Religions hold different views with respect to euthanasia or mercy-killing. Recently, there has been growing pressure to approve a law that would liberalise this practice in the US. In most religions, this fact is alarming, especially considering the growing strengths in palliative care. Christians hold the view that this school of thought would jeopardise the society we live in, and hence should not be tolerated. Moreover, other religions, such as Islam and Judaism, strongly condemn this course.
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Muslims believe that these people belong to hell. Judaism detests this practice; however, it disapproves palliative care. To this end, they believe that a natural course should be allowed to prevail when in a desperate situation. Nonetheless, in the contemporary society, a case of Dr. Anna Pou shows the extent to which the society has been influenced. This essay highlights religious thoughts with regard to the whole issue of euthanasia, bringing into focus the extent to which our society has been influenced by courtesy of the Dr. Pou’s case.
Christianity disapproves the practice of euthanasia, since it goes against its values. Christians argue on three fronts regarding the whole issue of euthanasia. First, they believe that God made man in His own image, and hence no one should wilfully terminate another person’s life.
Secondly, every soul that graces the land is extensively interconnected with others such that one’s actions have a great impact on the others. In a word, a person is not fully autonomous to make his/her own decision regarding his/her life. Finally, the ratification of such laws would go ahead to make desperate people feel pressured to commit suicide (Schadenberg, 2013). Christians advise that governments should promote palliative care instead of euthanasia. However, in the U.S., palliative care is not fully supported.
Islam does not support euthanasia. According to Shari’a laws, euthanasia and suicide as such are unacceptable; and those who commit them belong to hell. Even a soldier who is badly injured does not have an authority to take his own life; Prophet Mohammed said “his lot is in hell” (Jumada 1).
Moreover, the code of ethics for Muslim medics condemns this practice by noting that no disease is unconquerable by proper medication. Moreover, Muslims believe that patience and endurance when in a painful experience will be rewarded in the afterlife. Meanwhile, the proponents of euthanasia do not believe in life after death, which makes the aforementioned beliefs redundant.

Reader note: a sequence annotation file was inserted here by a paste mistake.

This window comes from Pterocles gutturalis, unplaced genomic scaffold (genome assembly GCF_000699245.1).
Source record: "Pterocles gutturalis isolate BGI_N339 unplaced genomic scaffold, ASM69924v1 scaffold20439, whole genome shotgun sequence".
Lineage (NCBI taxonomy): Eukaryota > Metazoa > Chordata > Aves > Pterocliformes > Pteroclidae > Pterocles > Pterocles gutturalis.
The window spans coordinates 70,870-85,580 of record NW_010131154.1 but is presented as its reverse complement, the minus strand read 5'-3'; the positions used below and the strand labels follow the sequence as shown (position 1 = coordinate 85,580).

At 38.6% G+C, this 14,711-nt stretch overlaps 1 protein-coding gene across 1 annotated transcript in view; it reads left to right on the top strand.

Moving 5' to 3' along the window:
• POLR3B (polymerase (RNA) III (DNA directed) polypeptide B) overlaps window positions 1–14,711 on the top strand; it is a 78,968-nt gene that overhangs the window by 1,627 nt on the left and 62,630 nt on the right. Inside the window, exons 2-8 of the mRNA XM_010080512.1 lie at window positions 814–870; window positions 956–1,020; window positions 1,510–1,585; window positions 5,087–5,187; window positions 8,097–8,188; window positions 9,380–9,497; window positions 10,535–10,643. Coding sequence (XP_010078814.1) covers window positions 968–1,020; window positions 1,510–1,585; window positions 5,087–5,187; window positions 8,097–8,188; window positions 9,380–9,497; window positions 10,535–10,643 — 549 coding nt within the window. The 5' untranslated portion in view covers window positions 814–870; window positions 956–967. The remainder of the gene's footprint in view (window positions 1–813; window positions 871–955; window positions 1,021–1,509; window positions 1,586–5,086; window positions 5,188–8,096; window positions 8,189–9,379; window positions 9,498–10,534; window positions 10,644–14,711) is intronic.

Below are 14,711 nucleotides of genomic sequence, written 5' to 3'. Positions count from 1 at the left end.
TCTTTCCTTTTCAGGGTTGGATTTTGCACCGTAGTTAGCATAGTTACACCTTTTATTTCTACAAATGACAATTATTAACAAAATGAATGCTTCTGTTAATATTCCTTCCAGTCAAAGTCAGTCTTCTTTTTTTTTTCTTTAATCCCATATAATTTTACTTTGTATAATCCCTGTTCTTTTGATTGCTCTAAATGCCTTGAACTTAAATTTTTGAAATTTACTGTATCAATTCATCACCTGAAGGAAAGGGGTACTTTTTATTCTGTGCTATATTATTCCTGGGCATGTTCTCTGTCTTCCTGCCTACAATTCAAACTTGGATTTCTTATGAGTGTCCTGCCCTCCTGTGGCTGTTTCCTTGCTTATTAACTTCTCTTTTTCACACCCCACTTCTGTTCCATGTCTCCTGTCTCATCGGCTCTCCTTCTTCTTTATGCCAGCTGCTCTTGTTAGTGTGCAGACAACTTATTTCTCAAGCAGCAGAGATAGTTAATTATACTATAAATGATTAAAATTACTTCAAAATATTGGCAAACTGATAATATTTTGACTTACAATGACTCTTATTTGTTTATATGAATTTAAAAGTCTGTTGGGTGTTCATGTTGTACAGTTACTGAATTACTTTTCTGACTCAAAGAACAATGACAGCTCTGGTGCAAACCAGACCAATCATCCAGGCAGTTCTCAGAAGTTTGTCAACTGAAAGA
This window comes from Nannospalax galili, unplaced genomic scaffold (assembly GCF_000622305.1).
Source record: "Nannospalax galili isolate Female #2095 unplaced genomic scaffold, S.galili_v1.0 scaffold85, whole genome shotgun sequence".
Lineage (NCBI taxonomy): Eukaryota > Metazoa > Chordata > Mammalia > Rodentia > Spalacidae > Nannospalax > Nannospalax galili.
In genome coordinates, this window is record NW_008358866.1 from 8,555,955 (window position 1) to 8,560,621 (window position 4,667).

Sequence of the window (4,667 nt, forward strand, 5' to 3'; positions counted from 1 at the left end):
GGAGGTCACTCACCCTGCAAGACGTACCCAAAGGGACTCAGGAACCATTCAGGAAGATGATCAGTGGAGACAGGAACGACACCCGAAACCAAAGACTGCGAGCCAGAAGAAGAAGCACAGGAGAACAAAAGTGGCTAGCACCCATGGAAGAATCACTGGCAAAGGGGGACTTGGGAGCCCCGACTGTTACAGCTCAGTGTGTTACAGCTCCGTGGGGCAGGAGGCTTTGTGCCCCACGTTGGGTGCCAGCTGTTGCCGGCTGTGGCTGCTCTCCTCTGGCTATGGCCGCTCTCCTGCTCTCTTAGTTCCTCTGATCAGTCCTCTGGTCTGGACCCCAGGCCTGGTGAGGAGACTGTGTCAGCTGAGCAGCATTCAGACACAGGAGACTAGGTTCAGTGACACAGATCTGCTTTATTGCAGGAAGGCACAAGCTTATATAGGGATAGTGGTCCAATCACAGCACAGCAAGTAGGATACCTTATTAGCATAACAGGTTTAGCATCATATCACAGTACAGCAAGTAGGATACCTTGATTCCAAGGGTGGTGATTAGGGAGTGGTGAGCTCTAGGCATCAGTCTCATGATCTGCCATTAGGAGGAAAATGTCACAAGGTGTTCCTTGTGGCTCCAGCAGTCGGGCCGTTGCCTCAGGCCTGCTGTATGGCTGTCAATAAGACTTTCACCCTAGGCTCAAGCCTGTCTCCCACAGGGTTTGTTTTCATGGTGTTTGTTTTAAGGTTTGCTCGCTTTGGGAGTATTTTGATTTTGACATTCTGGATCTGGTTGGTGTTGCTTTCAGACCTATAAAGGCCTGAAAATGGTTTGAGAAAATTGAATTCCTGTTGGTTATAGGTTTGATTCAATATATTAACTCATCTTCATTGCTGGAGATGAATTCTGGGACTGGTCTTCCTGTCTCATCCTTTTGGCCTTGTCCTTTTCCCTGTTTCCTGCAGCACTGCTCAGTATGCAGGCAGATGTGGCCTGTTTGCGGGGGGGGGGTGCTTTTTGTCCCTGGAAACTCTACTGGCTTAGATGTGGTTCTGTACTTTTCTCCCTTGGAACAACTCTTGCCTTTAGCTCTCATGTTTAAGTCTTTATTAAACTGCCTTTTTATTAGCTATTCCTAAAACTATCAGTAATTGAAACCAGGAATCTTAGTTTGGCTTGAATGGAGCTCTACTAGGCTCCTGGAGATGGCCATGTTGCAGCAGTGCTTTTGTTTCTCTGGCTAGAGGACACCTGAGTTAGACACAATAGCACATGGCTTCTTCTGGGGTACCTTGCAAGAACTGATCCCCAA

As regards Judaism, the concept of mercy-killing is not new. As much as Judaism understands the pain and suffering a victim’s family undergoes, it strongly condemns the practice. They understand that God is the only one who bears the authority to extinguish life. Not even when in extremely desperate situation is one allowed to take his/her own life.
They believe that life has no relativities i.e. the right to live is not determined by “age, color, sex, and physical disability” (Matris 3). Judaism believes in natural death, and hence they are against artificial means to prolong life of a ‘gosses.’ By definition, a gosses is a person that is about to die; he/she should be left to die patiently, at least according to Judaism.
The case of Dr. Pou epitomises the extent of damage to which euthanasia has caused the society. On July 6, 2006, the local news were riddled with the Dr. Pou’s story regarding the deaths of four people- victims of euthanasia. Pou explained to the judge that her action was purposeful to ‘help’ the deceased “through pain” (Fink, 2009). Ironically, the judge acquitted her and later, Pou proceeded to help frame laws that offered the healthcare fraternity “immunity against most civil lawsuits regarding mercy-killing” (Fink, 2009).
In conclusion, the influence of euthanasia in our society is slowly taking shape. Religious thoughts are seemingly unable to stem this practice which is surprisingly starting to enjoy governments’ support. At this rate, the views supporting euthanasia will dominate the world.
Fink, S. (2009). The Deadly Choices at Memorial. The New York Times, p. 28. Web.
Jumada, A. (2014). Euthanasia and mercy-killing. Islami City, p. 1. Web.
Matris, R. (2010). What is the Jewish view on euthanasia? Jewish Board News, p. 3. Web.
Schadenberg, A. (2013). Assisted suicides increase again in Oregon: patients being pressured to commit suicide. LifeSiteNews, p. 7. Web.